More than anything else COVID-19 has posed a fundamental question about how we live. How the freedoms some of us assumed and took for granted enabled the rapid spread of a new disease around the world. As people took their holidays, or jetted across the globe for meetings and conferences, the virus went with them. While the lockdowns curtailed some of the human impact on the environment, with fewer journeys, this hasn’t stopped the effects that have burned the west of the USA and Canada, or led to the devastating deluge in Germany. On two life-defining issues, unqualified access to a seemingly infinite range of choices is likely to lead to calamity.

To reach the point of ‘freedom’ it feels like we have othered the virus. With the sustained campaign of vaccination the illness now belongs to those who have failed to understand its importance and declined the jab. Today it is a disease for the poor around the world, the people with no access to immunity or healthcare. At worst it is a minor inconvenience for the wealthy and well-resourced. Something to deny us our well deserved holiday abroad. Maybe all this will be true – but this is a disease about which we know very little. Long-COVID is only just being investigated and understood. No one knows what variant will emerge triumphant from the unimpeded production of virus copies being knocked out every day in the UK. Hundreds of thousands of transmissions every week. The angst being felt by the growing number of people ‘pinged’ by the COVID app should not be seen as a needless disruption to life. The Guardian cartoonist Martin Rowson got it right yesterday. As a motley group of silhouetted figures dance down a hill towards a town the caption reads: ‘Never send to know for whom the app pings”. As the Health Secretary and PM discovered today (eventually), it pings for thee.

We the Passengers

For all its faults, limitations and breadth, the Church of England has embodied a particular way of service and witness. Planted in every community, the Parish Church is a focus for spiritual expression, history and continuity. The buildings of the Church tell the story of God’s presence in the world; the death and resurrection of Christ; the connection of the here and now to a Kingdom that is becoming. They are the public expressions of Christian faith and offer the community a place to pray; to seek; and to find. The presence of these buildings is a testament to centuries of worshippers and a space of invitation ready for future generations. They are not often the buildings we would construct today – nor do they always meet the needs of modern congregations. Yet time and again creative alterations have enabled a balance to be struck between history and necessity; the beauty of a former age, and the inspiration of the present.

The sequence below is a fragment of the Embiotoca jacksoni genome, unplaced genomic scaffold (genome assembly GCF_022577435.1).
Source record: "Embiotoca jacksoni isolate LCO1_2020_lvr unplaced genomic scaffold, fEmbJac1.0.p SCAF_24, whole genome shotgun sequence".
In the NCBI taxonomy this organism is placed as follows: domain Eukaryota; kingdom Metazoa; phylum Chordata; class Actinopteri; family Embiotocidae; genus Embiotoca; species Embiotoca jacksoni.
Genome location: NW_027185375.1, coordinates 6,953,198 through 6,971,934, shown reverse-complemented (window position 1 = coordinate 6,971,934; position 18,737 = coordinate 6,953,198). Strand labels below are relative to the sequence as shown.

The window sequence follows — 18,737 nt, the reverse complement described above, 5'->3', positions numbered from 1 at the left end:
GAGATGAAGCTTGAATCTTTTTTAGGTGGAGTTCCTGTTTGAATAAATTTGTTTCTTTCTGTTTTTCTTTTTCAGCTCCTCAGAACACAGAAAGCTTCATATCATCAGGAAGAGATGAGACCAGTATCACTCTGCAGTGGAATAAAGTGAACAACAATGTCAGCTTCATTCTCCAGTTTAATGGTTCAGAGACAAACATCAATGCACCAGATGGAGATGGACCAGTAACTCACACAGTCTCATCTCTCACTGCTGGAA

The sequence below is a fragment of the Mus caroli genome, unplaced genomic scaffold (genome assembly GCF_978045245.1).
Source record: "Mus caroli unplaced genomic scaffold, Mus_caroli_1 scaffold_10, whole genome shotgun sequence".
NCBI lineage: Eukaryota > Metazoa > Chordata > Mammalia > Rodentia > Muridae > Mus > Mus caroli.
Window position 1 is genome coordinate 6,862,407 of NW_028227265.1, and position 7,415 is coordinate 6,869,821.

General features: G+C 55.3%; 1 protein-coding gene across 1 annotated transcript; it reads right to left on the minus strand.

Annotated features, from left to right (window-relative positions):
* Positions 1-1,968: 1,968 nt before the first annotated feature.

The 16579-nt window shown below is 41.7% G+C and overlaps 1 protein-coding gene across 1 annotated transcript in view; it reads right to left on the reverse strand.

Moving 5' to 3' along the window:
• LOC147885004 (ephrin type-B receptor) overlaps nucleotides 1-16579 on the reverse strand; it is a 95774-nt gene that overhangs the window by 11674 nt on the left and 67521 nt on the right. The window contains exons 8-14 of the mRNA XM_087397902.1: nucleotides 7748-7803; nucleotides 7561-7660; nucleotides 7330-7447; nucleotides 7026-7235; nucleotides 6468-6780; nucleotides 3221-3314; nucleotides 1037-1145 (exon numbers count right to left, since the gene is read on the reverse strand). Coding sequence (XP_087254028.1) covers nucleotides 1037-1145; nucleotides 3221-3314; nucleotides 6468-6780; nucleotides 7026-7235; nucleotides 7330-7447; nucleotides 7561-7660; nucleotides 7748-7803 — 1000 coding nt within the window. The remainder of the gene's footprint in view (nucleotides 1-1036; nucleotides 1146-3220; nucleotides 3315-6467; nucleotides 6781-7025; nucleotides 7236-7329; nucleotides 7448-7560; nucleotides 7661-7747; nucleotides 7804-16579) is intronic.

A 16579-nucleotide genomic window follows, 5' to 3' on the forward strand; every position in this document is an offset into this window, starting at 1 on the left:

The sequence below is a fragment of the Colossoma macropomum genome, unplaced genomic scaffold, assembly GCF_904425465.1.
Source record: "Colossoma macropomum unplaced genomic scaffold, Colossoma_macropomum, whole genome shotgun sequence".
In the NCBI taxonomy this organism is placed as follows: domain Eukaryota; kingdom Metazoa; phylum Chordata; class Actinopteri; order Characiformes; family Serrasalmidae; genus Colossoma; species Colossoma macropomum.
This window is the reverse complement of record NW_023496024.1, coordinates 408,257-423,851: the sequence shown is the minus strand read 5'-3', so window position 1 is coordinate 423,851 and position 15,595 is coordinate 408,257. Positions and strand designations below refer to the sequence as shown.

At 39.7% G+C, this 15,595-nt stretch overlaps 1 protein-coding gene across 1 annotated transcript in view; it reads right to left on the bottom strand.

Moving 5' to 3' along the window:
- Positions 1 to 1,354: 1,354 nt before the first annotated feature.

“Lay-led churches release the Church from key limiting factors. When you don’t need a building and a stipend and long, costly college-based training for every leader of church . . . then actually we can release new people to lead and new churches to form”. 

‘Vision and Strategy update for Synod’ The Church Times Friday 2 July 2021

The rich but daunting legacy of the Church has been questioned in a recent report in which Canon John McGinley has identified the limiting factors facing the institution. It would appear that his answer to the challenges facing the Church is to move away from virtually everything that defines the C of E. Fewer paid clergy; less investment in the education of ministers; getting rid of buildings. There is an attractive naïveté in this view of the world – the investment in a bright future of low-budget Jesus-clubs with vastly reduced overheads. What’s not to like?

Well, quite a lot. This kind of arrangement already exists across a broad range of churches, it hardly needs inventing. There is nothing particular that the Church of England would bring to these house churches, and a huge amount to lose. Shifting the focus from public worship to private homes has all sorts of implications. Everyone has a right to attend worship in their Parish Church: domestic settings can be more choosy. As large amounts of money are invested in new expressions of Church it is important to ask why such funds can’t be allocated to strengthening the resources that sustain the parish system. Over the last thirty years the direction of travel has been to merge churches; group congregations; and share vicars. The stretch has become wider and wider with no end in sight to the melancholy, long withdrawing roar, of well-educated, professionally trained and locally visible clergy.